An ounce of prevention is worth a pound of cure, so every few months I dedicate a post to preventative medicine. Simple actions can have profound effects. Using sunscreen, not smoking and Breast Health Screening are all areas that we hear about so often that the message can get lost. In an effort to catch our attention, the message can also get distorted.
The Crystal Ball of Medicine
It’s hard to predict the future, but doctors are asked to do so every day. Usually we are right, because we can recognize patterns in symptoms or behaviors that are likely to result from a specific disease. Our knowledge of the natural history of the diseases we treat gives us a meaningful basis on which to plan the best treatment. Practicing medicine is made difficult because diseases, and people, do not always behave as predicted. Sometimes, even with the best intensions, in a effort to do good, bad things happen.
If Medicine Were As Simple As Using Google
The Internet is a wealth of information. Not a day goes by without a patient asking me about something they read on-line. When I started my practice in 1997, much of the information about Plastic Surgery was not very helpful. Providing accurate Cosmetic Surgery Information, that is accessible, remains the reason I continuously update my websites and the San Francisco Plastic Surgery Blog. It is still a challenge I enjoy and requires constant investigation into what is new with an open mind and a healthy dose of skepticism.
If it Sounds too Good to be True, It’s Likely False
Rarely does a new technology come along that provides treatments that are safer, more predictable, more effective, cheaper, faster, less painful and with less downtime. Patients, doctors and even insurance plans are constantly searching for these panaceas, and rarely they emerge. When they do, this is called progress. Unfortunately, our desire for progress can sometimes blind us from the truth.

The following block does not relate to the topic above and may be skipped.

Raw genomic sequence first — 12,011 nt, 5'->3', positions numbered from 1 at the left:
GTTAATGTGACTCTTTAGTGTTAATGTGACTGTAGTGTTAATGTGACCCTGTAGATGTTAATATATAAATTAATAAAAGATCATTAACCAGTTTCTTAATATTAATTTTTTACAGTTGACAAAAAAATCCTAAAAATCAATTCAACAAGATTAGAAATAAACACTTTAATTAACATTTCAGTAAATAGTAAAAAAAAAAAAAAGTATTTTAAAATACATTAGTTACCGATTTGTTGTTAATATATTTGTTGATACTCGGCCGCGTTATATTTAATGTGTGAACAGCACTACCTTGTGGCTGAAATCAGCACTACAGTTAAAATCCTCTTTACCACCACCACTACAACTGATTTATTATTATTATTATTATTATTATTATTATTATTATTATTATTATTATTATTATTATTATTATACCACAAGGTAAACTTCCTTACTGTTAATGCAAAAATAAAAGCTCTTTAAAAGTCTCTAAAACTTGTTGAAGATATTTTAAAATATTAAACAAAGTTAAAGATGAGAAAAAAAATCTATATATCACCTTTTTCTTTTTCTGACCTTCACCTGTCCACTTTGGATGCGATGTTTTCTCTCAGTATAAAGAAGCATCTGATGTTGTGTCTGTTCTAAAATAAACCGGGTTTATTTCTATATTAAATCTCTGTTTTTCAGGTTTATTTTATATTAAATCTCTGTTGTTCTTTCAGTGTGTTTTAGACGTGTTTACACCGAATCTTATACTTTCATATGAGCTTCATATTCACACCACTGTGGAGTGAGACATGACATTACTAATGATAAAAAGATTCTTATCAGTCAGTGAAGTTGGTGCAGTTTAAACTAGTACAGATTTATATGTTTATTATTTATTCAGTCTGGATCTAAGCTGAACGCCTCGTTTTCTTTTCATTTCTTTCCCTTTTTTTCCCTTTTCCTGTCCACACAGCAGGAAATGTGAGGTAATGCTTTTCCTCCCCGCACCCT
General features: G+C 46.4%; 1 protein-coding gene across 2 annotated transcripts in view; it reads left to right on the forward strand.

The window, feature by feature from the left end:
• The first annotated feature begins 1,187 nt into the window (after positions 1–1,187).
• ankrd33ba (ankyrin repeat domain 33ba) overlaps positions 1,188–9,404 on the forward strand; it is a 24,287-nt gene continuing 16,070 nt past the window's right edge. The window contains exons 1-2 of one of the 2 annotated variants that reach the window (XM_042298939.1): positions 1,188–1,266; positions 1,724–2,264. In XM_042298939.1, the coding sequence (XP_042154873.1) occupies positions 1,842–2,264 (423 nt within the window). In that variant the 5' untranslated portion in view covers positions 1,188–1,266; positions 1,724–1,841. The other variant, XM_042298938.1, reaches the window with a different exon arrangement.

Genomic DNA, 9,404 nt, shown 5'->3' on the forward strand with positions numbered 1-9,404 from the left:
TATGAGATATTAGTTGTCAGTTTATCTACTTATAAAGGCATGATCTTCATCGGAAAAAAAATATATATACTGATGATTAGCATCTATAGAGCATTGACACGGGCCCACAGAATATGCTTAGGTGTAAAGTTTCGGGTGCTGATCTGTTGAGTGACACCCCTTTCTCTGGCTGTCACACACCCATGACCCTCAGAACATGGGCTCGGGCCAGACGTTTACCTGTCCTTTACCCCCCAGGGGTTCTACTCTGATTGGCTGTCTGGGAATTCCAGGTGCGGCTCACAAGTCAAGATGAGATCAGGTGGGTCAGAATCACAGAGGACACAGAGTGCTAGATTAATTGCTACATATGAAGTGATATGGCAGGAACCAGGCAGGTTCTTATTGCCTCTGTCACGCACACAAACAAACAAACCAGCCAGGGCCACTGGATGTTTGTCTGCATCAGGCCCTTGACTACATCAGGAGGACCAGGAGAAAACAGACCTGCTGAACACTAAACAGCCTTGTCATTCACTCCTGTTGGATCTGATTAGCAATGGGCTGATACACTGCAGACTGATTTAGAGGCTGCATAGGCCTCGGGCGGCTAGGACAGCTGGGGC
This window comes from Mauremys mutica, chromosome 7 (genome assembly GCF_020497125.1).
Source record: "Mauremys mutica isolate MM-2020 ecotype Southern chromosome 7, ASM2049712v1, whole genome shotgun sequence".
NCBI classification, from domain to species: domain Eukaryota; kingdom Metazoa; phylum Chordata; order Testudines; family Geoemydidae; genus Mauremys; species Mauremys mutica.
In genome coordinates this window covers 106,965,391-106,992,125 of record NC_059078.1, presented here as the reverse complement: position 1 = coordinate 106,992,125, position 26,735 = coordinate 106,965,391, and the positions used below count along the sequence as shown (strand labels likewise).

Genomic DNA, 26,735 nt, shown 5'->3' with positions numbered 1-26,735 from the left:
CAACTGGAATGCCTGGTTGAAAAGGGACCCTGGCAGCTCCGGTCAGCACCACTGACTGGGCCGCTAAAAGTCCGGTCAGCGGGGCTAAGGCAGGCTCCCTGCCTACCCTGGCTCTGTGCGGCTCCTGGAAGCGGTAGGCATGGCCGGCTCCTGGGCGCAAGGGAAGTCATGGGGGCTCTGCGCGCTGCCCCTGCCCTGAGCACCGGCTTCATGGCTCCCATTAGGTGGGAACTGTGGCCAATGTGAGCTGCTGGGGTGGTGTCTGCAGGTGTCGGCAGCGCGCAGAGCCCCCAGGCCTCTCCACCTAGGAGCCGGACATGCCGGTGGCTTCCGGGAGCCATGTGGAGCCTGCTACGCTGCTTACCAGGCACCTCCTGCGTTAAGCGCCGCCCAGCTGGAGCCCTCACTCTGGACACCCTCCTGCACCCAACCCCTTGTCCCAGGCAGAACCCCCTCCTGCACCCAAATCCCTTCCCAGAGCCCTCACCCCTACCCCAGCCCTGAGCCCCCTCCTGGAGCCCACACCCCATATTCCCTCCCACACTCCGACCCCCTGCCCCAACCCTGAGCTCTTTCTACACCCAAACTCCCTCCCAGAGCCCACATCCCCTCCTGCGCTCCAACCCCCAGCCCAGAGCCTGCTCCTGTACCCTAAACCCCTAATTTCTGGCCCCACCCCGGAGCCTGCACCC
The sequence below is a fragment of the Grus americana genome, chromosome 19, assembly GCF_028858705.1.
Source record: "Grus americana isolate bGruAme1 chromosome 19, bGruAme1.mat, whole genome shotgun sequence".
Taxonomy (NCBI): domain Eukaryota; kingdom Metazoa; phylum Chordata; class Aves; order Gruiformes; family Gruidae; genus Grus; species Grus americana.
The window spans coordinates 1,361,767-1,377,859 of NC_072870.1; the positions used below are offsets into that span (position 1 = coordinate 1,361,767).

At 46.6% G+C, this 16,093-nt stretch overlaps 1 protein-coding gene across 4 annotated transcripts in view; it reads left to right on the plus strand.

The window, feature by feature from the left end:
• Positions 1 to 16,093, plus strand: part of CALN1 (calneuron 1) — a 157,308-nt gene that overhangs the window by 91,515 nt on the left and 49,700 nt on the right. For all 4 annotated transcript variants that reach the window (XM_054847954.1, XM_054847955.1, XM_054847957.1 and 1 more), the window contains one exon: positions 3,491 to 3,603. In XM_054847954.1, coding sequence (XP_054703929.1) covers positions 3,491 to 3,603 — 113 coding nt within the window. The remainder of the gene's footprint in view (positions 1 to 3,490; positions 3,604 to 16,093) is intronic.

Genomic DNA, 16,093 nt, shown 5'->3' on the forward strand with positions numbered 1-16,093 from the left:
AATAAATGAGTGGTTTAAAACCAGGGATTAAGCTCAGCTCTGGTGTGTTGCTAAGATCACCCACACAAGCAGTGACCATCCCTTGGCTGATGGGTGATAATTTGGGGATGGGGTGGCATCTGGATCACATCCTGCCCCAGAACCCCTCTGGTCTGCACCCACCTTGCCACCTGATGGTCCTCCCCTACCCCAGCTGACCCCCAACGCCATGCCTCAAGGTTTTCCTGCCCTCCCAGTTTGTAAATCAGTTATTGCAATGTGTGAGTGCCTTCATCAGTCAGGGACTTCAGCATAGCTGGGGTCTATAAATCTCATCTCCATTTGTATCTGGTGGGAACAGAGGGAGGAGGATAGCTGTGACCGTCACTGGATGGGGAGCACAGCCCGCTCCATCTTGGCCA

Breast Health Screening
Lately, the information distortion in the area of Breast Health Screening seems to be getting worse. And to be fair, the “facts” can be counter intuitive and are sometimes, frankly contradictory. A study recently publicized out of Canada, the Canadian National Breast Screening Study (CNBSS), showed no difference in breast cancer related mortality in screened women versus a “control group”. For those opposed to mammography, this has added more fuel to their side of the fire. The national news has picked this up story as the headline. It makes good news, but it makes poor medicine, because the rest of the story remains buried.
I posted about Mammograms last year, when Amy Robach was diagnosed at 40 with breast cancer after being coerced into getting one for a feature story on Good Morning America. Her story exemplifies the benefits of breast health screening, and demonstrates how silent tumors can be revealed with the proper test. Another (former) GMA Host, Joan Lunden, has also recently been diagnoses with breast cancer after breast cancer screening that included a normal Mammogram and a positive screening ultrasound. On the other hand, most of the lumps found and biopsied with screening are not cancer, and some will argue that the anxiety and expense of screening and treatment outweighs any benefits.
Fact: Breast Screening Works